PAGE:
Dominican man charged in opioid trafficking argues release from prison

Photo courtesy of Creative Commons

By Stella Lorence
BU News Service

Judge Jennifer Boal is expected to issue an opinion on whether a twice-deported Dominican man arrested with 2000 oxycodone pills on his person will be released from custody after a hearing Monday at U.S. District Court.

Jesus Castillo, 46, was one of 41 people charged in August for involvement in a network “pill mill” clinics and pharmacies in Texas and Massachusetts, according to a statement from the Department of Justice.

Castillo was arrested in June 2018 following a wiretap investigation that tied him to Michael Spinola, 43, of Boston and Miami, who was the alleged leader of a network of oxycodone, hydrocodone and carisoprodol pill distribution, government representative Theodore Heinrich said Monday in court.

Massachusetts State Police officers were tailing Castillo and Spinola in Spinola’s car while simultaneously intercepting communications between Castillo and Curly Kelly, 40, of Houston.

“Castillo accused Spinola of setting him up,” Heinrich said.

Police searched the back of the car and found 2000 oxycodone pills split between two packages. Each package was “wrapped in tinfoil and disguised to look like a burrito,” Heinrich said, and each pill contained 65 grams of pure oxycodone.

Castillo, who came to the U.S. when he was eight, had legal resident status until 2010. He was deported twice, once in 2013 and again in 2016, after he was convicted of other drug-related crimes in New Hampshire and Florida, Heinrich said.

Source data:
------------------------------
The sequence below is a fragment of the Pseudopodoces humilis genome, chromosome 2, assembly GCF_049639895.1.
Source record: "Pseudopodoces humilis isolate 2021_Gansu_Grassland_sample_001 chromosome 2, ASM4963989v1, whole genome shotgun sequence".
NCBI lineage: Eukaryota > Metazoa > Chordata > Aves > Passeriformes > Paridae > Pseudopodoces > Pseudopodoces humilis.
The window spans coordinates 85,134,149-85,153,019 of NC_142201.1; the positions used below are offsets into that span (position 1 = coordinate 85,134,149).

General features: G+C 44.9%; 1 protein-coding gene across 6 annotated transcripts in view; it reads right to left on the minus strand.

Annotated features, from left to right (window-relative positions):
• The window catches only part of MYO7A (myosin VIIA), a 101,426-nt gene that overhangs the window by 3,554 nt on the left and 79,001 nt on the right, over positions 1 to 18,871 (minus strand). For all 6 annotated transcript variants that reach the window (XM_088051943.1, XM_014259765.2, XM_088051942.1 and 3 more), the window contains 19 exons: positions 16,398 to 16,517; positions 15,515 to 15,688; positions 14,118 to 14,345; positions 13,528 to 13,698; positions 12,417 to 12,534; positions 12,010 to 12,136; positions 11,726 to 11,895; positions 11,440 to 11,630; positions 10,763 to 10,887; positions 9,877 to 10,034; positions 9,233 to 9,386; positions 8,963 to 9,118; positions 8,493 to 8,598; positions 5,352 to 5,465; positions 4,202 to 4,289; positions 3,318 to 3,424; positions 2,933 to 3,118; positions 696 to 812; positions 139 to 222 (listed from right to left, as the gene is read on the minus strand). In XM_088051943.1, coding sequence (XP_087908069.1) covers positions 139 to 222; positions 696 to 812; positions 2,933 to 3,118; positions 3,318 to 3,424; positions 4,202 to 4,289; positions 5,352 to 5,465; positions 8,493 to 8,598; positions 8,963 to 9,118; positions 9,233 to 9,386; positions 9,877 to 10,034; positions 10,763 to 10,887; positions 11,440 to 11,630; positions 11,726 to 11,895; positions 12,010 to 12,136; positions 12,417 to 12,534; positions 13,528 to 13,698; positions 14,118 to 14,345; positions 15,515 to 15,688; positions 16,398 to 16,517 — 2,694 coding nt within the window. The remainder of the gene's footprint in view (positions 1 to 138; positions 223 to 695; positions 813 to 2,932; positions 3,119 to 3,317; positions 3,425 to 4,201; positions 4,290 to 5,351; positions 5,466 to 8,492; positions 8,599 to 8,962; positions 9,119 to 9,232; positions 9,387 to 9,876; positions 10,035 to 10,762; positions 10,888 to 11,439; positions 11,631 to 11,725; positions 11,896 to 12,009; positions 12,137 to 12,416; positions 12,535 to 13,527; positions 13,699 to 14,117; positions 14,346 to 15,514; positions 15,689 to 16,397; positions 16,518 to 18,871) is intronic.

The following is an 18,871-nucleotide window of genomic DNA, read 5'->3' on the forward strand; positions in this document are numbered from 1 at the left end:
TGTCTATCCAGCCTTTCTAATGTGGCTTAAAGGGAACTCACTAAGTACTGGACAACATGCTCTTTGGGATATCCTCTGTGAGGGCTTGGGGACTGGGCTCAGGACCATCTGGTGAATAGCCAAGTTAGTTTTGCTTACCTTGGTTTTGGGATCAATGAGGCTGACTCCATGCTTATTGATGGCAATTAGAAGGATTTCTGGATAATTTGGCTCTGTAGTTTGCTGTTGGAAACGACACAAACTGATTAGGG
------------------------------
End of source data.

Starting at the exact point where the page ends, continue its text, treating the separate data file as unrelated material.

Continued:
Heinrich argued Castillo is a “threat to the community” and a flight risk, citing his repeated return to drug trafficking and his current lack of employment.

Castillo’s representative, Joshua Hayne, proposed Castillo be released to his niece’s house in Lawrence with an electronic GPS monitor bracelet and an 8 p.m. to 6 a.m. curfew.

“It’s not that he wants to go to the Dominican Republic,” Hayne said. “He very much wants to stay in the United States.”

Hayne argued Castillo’s deep ties to Lawrence, which include his childhood home, his extended family’s presence and the home of his nine-year-old daughter.

“The evidence suggests he doesn’t want to go back [to the Dominican Republic], but that doesn’t mean he wants to spend the next three to four years in federal prison,” Heinrich said.

Spinola and Kelly, who Hayne referred to as the “more culpable defendants,” have been released from detention.

“Unlike the other defendants, [Castillo] was the only one arrested with drugs on his person,” Heinrich said. “I think there’s a danger to the community.”

Castillo has an involuntary immigration detainer, Hayne said, meaning U.S. Immigration and Customs Enforcement agents know he is in custody and he is aware he can be deported.

“The state has an interest in prosecuting him,” Hayne said. “The criminal case should take precedent.”

Boal took the arguments under advisory but it remained unclear Tuesday morning when her written opinion will be released.

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